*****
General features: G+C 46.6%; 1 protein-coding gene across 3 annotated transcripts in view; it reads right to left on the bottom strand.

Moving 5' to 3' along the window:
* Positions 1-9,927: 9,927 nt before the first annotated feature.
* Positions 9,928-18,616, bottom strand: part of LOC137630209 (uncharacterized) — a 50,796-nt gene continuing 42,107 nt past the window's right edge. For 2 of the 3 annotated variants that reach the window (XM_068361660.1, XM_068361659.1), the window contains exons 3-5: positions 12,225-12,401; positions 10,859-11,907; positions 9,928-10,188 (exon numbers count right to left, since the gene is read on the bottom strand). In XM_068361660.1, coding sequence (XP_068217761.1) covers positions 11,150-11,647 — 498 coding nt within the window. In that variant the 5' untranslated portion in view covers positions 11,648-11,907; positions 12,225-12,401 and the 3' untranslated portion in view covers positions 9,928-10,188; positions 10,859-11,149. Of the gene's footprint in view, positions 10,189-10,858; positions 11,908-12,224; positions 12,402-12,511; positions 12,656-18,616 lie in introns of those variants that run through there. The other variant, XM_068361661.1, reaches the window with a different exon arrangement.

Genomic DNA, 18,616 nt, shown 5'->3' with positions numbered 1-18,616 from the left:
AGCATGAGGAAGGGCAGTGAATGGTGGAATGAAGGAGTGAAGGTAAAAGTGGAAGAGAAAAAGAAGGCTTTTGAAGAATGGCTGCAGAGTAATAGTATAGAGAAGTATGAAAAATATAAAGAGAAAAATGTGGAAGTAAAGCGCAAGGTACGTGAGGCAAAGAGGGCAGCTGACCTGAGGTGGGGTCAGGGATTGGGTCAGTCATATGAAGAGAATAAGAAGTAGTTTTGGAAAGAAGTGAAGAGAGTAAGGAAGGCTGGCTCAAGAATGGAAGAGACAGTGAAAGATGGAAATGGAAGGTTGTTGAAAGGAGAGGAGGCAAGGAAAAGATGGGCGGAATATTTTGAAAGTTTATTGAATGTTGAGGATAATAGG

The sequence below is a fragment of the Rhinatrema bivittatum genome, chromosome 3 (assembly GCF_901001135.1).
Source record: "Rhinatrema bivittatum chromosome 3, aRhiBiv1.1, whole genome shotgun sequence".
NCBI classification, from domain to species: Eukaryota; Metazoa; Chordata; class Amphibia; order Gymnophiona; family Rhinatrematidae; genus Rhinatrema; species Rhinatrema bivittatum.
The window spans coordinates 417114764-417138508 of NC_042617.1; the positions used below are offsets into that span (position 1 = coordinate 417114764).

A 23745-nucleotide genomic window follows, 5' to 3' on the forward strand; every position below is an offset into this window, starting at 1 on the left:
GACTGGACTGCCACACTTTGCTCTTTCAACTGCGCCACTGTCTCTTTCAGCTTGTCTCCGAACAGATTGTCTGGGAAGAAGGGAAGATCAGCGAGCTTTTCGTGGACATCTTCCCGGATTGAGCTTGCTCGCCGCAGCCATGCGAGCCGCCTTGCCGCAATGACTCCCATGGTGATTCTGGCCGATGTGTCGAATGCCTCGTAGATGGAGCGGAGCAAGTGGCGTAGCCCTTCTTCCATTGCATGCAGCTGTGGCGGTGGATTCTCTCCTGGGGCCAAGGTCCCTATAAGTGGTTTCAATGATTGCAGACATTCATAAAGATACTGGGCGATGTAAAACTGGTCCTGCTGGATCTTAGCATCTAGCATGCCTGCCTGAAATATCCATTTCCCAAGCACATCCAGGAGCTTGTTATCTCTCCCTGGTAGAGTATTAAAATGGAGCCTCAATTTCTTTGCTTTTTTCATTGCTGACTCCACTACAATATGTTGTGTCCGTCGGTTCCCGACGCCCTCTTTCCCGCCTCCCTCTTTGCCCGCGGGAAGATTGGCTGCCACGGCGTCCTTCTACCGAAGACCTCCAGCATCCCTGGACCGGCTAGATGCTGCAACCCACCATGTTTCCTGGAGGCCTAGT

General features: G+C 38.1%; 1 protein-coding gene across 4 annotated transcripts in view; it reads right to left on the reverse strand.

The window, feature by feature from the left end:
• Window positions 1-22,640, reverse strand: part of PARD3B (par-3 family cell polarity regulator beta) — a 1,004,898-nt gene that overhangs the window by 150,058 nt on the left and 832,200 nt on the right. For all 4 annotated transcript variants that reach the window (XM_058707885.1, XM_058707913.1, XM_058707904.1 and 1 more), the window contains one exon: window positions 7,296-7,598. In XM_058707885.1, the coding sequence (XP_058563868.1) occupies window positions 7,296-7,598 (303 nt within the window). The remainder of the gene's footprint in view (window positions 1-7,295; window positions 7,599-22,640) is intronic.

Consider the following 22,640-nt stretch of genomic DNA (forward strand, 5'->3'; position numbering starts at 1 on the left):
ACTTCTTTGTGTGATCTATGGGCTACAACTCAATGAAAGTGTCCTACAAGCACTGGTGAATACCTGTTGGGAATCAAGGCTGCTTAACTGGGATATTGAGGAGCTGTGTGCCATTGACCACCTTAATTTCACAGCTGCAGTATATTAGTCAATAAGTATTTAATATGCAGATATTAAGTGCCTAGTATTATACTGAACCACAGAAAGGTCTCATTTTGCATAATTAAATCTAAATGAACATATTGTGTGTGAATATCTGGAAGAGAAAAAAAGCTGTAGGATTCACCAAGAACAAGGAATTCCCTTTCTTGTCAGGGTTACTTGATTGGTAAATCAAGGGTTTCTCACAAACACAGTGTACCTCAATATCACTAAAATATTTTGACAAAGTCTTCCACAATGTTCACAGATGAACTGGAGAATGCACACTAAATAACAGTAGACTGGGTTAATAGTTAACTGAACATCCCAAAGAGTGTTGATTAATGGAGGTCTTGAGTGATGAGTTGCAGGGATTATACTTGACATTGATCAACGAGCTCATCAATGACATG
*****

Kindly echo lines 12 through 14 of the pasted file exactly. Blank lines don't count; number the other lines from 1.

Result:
GACTGGACTGCCACACTTTGCTCTTTCAACTGCGCCACTGTCTCTTTCAGCTTGTCTCCGAACAGATTGTCTGGGAAGAAGGGAAGATCAGCGAGCTTTTCGTGGACATCTTCCCGGATTGAGCTTGCTCGCCGCAGCCATGCGAGCCGCCTTGCCGCAATGACTCCCATGGTGATTCTGGCCGATGTGTCGAATGCCTCGTAGATGGAGCGGAGCAAGTGGCGTAGCCCTTCTTCCATTGCATGCAGCTGTGGCGGTGGATTCTCTCCTGGGGCCAAGGTCCCTATAAGTGGTTTCAATGATTGCAGACATTCATAAAGATACTGGGCGATGTAAAACTGGTCCTGCTGGATCTTAGCATCTAGCATGCCTGCCTGAAATATCCATTTCCCAAGCACATCCAGGAGCTTGTTATCTCTCCCTGGTAGAGTATTAAAATGGAGCCTCAATTTCTTTGCTTTTTTCATTGCTGACTCCACTACAATATGTTGTGTCCGTCGGTTCCCGACGCCCTCTTTCCCGCCTCCCTCTTTGCCCGCGGGAAGATTGGCTGCCACGGCGTCCTTCTACCGAAGACCTCCAGCATCCCTGGACCGGCTAGATGCTGCAACCCACCATGTTTCCTGGAGGCCTAGT

General features: G+C 38.1%; 1 protein-coding gene across 4 annotated transcripts in view; it reads right to left on the reverse strand.

The window, feature by feature from the left end: